Raspberry Pi [4]: Raspberry Pi vs Chromecast

I last wrote about my Raspberry Pi back in July, and since then it hasn’t been used. I decided against using it to play videos because it had some trouble playing some of the ones in my collection. At this point I went back to playback from a computer, and subsequently pc4 was used for this role.
I am taking another look at the Pi as a media player for small group settings where you just need something that is small, compact, easy to carry around and quick to set up. At this point I am also making a comparison with a Chromecast.
Here is a quick comparison between the Pi and the Chromecast.
Raspberry Pi 3 Model B Chromecast 2016
Description Single board computer Streaming media player
SOC / CPU Broadcom BCM2837 SOC, 1.2 GHz quad ARM Cortex-A53 processors Marvell Armada 1500 Mini Plus 88DE3006 SoC, 1.2GHz dual ARM Cortex-A7 processors.
GPU Broadcom VideoCore IV ?
RAM 1GB LPDDR2 (900 MHz) 512MB
Networking 10/100 Ethernet, 2.4GHz 802.11n wireless 802.11 ac (2.4GHz/5GHz)
Bluetooth Bluetooth 4.1 Classic, Bluetooth Low Energy N/A
Storage microSD 256MB flash, app based cloud
Ports HDMI, 3.5mm analogue audio-video jack, 4× USB 2.0, Ethernet, Camera Serial Interface (CSI), Display Serial Interface (DSI) Fixed HDMI cable 0.1 m
Power microUSB type B microUSB type B
Operating System Raspbian (Debian derivative) plus most Debian packages for ARM architecture Unknown proprietary
Core Accessories Optional case, optional power supply Included power supply
The Raspberry Pi has a higher hardware spec overall. The Cortex A-53 quad processor is more powerful than the A-7 dual processor in the Chromecast; it is 64 bit capable (compared to 32 bit in the Chromecast). Power requirement for the Pi is greater if it needs to supply connected USB devices. The Pi’s wifi only supports 2.4 GHz; the Chromecast is both 2.4 GHz and 5 GHz capable. The Pi can run ordinary Linux software and can store data on the microSD card and/or external USB devices; a Chromecast user does not have direct access to the small amount of internal flash storage and can only access cloud storage via apps. The Pi is a physically larger device, mainly due to the space taken up by the USB and network sockets attached to the board. If those sockets and the GPIO socket were taken off the board it would only be slightly larger than a Chromecast. The Pi can be booted off any available OS; the project homepage supplies Raspbian and also links to 3rd party OSs, including Windows 10 IOT.
I have both of these devices and have evaluated their performance for playing back videos. The Chromecast’s main limitation is that it can only playback content via a compatible app. If you want to play your own videos they have to be on Google Drive or some other storage and there has to be a cast-enabled app that can play them. So far, while Google Photos was able to play my sample video clip, the video stuttered and there was no sound being played back. I now need to do some more research to discover if there are other apps available that may have better video performance and be able to play sound. The Chromecast uses your phone as a remote control for media playback, which is convenient since you don’t need a multimedia keyboard. It is only possible to play back the audio via the HDMI connector to the TV; if your TV does not have HDMI audio capability or you need to connect an external audio device, you will need to purchase an HDMI splitter which costs itself more than a Chromecast. Setting up the Chromecast is easy. Plug in the HDMI cord to a socket on the TV and connect the power cable. Install the Google Home app on your phone, and it has some way of finding the Chromecast. Set up the Chromecast to connect to your wireless network and then add it in Google Home, and you’re all set to go. In my case the Chromecast needed to download and install an update from Google, which happened automatically and seamlessly.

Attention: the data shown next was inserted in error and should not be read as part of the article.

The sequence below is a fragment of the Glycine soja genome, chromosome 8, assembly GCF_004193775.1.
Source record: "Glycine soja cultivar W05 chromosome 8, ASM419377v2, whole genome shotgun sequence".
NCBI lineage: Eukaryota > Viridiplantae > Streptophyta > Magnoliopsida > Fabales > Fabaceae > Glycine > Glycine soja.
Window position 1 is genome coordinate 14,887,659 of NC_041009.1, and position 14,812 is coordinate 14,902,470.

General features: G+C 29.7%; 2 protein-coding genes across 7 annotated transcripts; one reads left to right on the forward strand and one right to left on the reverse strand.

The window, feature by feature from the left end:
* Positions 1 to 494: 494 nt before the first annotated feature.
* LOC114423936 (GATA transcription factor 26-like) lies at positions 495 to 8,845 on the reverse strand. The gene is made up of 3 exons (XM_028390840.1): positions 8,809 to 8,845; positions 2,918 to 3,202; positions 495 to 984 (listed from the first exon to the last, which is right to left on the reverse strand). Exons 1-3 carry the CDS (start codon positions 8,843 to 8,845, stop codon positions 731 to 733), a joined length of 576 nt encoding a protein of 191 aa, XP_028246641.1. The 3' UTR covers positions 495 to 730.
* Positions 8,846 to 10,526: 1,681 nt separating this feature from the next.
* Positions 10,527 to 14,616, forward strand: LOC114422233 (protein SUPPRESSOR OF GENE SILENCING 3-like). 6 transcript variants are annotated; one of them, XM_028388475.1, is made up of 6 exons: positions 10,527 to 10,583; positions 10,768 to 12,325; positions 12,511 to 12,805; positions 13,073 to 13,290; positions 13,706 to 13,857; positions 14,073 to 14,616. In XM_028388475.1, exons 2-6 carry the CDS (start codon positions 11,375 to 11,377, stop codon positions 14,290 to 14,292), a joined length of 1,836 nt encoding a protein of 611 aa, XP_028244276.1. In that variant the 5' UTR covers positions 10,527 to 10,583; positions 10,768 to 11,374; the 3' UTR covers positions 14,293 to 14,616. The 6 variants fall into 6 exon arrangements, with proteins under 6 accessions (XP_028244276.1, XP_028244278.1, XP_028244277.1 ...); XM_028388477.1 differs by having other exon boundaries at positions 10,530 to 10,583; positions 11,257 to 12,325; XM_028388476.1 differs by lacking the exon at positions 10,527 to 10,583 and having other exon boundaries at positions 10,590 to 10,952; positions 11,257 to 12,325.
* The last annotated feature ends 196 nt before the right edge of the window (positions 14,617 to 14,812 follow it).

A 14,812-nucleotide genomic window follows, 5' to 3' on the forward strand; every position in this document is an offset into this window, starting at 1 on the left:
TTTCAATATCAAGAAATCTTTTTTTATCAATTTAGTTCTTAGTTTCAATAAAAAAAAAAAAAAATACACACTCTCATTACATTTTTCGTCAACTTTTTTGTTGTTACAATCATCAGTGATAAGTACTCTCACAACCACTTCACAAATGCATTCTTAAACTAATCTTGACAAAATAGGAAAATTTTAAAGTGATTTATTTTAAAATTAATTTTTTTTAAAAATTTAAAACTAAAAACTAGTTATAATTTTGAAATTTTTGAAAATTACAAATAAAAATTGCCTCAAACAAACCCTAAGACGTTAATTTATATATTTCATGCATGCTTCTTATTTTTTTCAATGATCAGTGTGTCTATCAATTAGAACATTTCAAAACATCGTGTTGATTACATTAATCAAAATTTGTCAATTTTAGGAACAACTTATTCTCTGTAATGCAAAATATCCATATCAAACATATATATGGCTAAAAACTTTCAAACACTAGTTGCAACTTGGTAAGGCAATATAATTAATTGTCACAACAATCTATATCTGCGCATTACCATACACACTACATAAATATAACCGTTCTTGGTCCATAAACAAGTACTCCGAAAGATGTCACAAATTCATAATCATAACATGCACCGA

The Raspberry Pi can play back anything you want directly through its single HDMI output. There may be some issues with audio playback through the HDMI socket (due to general issues along this line in Debian) in which case the analogue audio/video socket is also available to connect to speakers. This is also an option if you don’t want to use your TV’s speakers. By default you would need to connect a multimedia keyboard to the Pi to control it. There are apps available for Android that can remote control various aspects of the Pi and eliminate the requirement for a keyboard. The Pi takes a lot more setup work than a Chromecast. Best outcome will be if you install one of the specialised Kodi-based distros for the Pi – either OSMC or LibreElec are choices. I have been testing both. My first attempt, with Raspbian, failed as I could not get any sound at playback. Once you have the image it has to be flashed onto the microSD card and then inserted into the Pi before turning it on. OSMC was able to play all my test videos with sound in the Kodi interface it provides. The sound came out of the HDMI and I haven’t checked if there are any settings to split it to the analogue output socket.
My next steps in testing the Pi are to try out LibreElec as an alternative to OSMC to see if there is any real difference, and to see if a remote control app can be used on my phone instead of a keyboard. This is a much better option for a small media player. Another option is to fit a touchscreen to the Pi, as the board is designed to support one and they can be purchased. But I will leave that option and focus on the phone one. Next steps with the Chromecast are to try out some third party video apps and see if they can play back better than Google Photos.